No matter how travelers embark on their road trip, the trend does not appear poised to slow. In her article “Travelers are opting for road trips this summer” for Las Vegas Review-Journal, Bailey Schulz explains. She writes that “the majority of traveling Americans are expected to hit the road for their summer vacations.” According to a survey from TripIt, “most Americans are opting to drive instead of fly for three popular summer travel dates." These include "Memorial Day, the Fourth of July and Labor Day.” The survey also found that 83% of respondents would be prepared for a road trip by June. However, only “52 percent said they’d be ready for a domestic flight by June." Additionally, only 25 percent said they "would be ready for an international flight.”

#2 Other Types of Domestic Travel

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With many international travel restrictions still in place, Americans are likely to embrace domestic travel well into 2021. Ivan Baidin supports this in his article “Three Post-Pandemic Travel Trends To Watch This Year” for Forbes. Baidan identifies domestic tourism as one of three trends to watch. He notes that “the biggest anticipated travel trend for 2021 is a surge of domestic and ‘staycation’ travel.” He notes that in late 2020, state and national parks across the US experienced major surges in visitation. Baidan anticipates this trend to spill over into the final quarters of 2021. In fact -- writes Baidan -- “in January of this year, nearly 70% of visitors searching for hotels on Tripadvisor were booking future domestic trips.” Most of these were scheduled between May and August of 2021. According to Alison Fox of Travel + Leisure, Americans are searching for “destinations that are inspiring and attainable” rather than expensive and inflexible international trips.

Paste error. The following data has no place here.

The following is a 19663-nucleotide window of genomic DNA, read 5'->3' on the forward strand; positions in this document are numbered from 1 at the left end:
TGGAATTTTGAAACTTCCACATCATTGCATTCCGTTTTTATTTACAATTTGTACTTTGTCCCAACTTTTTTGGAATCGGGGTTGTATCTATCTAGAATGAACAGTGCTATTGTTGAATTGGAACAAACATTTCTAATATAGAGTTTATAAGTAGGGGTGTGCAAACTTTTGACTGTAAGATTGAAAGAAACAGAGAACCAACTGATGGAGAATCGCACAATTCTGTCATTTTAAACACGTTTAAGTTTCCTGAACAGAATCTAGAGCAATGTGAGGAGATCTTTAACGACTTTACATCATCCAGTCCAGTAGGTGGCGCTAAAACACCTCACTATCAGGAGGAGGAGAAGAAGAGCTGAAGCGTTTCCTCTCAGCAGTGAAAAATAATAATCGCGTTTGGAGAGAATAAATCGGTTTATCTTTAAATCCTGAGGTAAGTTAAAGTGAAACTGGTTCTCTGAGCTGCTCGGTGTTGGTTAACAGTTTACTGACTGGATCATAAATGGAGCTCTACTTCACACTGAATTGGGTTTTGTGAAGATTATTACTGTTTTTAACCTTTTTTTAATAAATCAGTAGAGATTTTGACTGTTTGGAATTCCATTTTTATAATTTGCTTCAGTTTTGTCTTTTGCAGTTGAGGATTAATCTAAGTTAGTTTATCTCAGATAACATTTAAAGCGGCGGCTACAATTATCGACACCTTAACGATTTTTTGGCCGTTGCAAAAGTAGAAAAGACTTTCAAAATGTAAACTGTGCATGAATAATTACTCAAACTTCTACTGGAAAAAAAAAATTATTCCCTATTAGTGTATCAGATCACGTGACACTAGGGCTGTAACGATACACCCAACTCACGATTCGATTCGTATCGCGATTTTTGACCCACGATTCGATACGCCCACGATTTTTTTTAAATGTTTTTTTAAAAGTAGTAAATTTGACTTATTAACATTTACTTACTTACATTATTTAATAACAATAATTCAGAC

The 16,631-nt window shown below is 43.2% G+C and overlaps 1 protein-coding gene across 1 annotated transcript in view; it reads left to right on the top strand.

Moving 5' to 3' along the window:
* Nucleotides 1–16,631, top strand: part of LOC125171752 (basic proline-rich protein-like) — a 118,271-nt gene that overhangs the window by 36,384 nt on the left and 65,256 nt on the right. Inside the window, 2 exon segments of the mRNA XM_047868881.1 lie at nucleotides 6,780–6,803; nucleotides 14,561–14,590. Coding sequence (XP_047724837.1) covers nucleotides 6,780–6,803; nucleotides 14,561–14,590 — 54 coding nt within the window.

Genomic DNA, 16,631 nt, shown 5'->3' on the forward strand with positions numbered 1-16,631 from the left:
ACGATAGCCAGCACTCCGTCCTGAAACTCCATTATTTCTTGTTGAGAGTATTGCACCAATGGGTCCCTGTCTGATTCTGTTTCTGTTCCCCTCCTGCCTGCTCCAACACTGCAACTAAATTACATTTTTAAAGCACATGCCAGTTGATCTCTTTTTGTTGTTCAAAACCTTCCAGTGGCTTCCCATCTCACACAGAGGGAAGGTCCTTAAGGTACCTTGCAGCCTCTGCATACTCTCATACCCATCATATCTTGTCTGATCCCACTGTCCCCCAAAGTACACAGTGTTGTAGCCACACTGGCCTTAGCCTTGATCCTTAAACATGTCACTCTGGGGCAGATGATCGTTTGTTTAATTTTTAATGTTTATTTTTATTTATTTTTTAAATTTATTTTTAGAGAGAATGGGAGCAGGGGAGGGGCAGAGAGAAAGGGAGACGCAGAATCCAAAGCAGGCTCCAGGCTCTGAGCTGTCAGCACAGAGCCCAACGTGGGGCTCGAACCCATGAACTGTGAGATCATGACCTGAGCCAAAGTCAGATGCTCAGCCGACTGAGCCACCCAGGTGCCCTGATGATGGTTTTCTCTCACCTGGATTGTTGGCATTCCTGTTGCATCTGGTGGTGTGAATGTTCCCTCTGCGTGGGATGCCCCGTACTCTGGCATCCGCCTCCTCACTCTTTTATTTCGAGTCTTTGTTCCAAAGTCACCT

#3 Wellness Tourism

regenerative travel

Not to be confused with medical tourism, wellness tourism refers to travel focused on mental or physical health well-being. An increasing number of people worldwide has become interested in wellness tourism. In a February 2020 article “How the wellness industry is taking over travel” for The BBC, Peter Rubinstein explained. He noted that “from 2015 to 2017 the wellness tourism market grew from $563bn to $639bn, or 6.5% annually.” This means that the wellness tourism market grew “more than twice as fast as the growth of tourism overall.” By next year, US-based non-profit Global Wellness Institute predicts the wellness tourism market will represent “18% of all global tourism.”